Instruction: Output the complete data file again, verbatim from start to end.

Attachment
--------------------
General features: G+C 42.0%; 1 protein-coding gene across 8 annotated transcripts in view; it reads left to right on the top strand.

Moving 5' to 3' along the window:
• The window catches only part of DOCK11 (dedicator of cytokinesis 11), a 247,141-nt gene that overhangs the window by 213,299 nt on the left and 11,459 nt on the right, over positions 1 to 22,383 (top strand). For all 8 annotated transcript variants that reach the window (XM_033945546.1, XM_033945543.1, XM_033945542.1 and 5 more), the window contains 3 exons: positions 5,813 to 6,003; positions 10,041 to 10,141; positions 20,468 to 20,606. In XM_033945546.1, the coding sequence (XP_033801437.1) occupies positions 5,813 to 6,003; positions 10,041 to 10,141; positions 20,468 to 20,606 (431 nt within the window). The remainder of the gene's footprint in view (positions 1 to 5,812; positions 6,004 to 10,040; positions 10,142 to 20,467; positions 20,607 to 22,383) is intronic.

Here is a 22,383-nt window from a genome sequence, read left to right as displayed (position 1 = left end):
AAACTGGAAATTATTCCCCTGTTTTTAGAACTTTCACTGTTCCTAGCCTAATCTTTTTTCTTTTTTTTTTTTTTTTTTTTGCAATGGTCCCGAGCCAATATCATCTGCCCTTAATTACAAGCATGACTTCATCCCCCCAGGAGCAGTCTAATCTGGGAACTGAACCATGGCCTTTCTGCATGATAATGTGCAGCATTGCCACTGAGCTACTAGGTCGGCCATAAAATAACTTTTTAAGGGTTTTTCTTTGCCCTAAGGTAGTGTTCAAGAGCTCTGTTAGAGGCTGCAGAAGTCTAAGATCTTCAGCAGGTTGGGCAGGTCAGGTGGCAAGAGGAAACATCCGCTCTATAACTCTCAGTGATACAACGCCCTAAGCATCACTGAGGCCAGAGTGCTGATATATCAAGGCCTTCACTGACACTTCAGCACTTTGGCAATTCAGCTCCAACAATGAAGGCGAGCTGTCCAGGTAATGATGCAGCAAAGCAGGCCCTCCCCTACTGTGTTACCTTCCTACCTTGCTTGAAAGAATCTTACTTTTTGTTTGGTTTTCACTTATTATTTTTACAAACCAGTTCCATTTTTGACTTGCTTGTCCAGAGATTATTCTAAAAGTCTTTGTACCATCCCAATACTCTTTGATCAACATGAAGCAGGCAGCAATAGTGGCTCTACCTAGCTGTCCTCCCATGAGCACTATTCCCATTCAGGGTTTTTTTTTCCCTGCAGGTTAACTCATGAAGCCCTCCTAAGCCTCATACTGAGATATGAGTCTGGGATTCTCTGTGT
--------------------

General features: G+C 42.0%; 1 protein-coding gene across 8 annotated transcripts in view; it reads left to right on the top strand.

Moving 5' to 3' along the window:
• The window catches only part of DOCK11 (dedicator of cytokinesis 11), a 247,141-nt gene that overhangs the window by 213,299 nt on the left and 11,459 nt on the right, over positions 1 to 22,383 (top strand). For all 8 annotated transcript variants that reach the window (XM_033945546.1, XM_033945543.1, XM_033945542.1 and 5 more), the window contains 3 exons: positions 5,813 to 6,003; positions 10,041 to 10,141; positions 20,468 to 20,606. In XM_033945546.1, the coding sequence (XP_033801437.1) occupies positions 5,813 to 6,003; positions 10,041 to 10,141; positions 20,468 to 20,606 (431 nt within the window). The remainder of the gene's footprint in view (positions 1 to 5,812; positions 6,004 to 10,040; positions 10,142 to 20,467; positions 20,607 to 22,383) is intronic.

Here is a 22,383-nt window from a genome sequence, read left to right as displayed (position 1 = left end):
AAACTGGAAATTATTCCCCTGTTTTTAGAACTTTCACTGTTCCTAGCCTAATCTTTTTTCTTTTTTTTTTTTTTTTTTTTGCAATGGTCCCGAGCCAATATCATCTGCCCTTAATTACAAGCATGACTTCATCCCCCCAGGAGCAGTCTAATCTGGGAACTGAACCATGGCCTTTCTGCATGATAATGTGCAGCATTGCCACTGAGCTACTAGGTCGGCCATAAAATAACTTTTTAAGGGTTTTTCTTTGCCCTAAGGTAGTGTTCAAGAGCTCTGTTAGAGGCTGCAGAAGTCTAAGATCTTCAGCAGGTTGGGCAGGTCAGGTGGCAAGAGGAAACATCCGCTCTATAACTCTCAGTGATACAACGCCCTAAGCATCACTGAGGCCAGAGTGCTGATATATCAAGGCCTTCACTGACACTTCAGCACTTTGGCAATTCAGCTCCAACAATGAAGGCGAGCTGTCCAGGTAATGATGCAGCAAAGCAGGCCCTCCCCTACTGTGTTACCTTCCTACCTTGCTTGAAAGAATCTTACTTTTTGTTTGGTTTTCACTTATTATTTTTACAAACCAGTTCCATTTTTGACTTGCTTGTCCAGAGATTATTCTAAAAGTCTTTGTACCATCCCAATACTCTTTGATCAACATGAAGCAGGCAGCAATAGTGGCTCTACCTAGCTGTCCTCCCATGAGCACTATTCCCATTCAGGGTTTTTTTTTCCCTGCAGGTTAACTCATGAAGCCCTCCTAAGCCTCATACTGAGATATGAGTCTGGGATTCTCTGTGT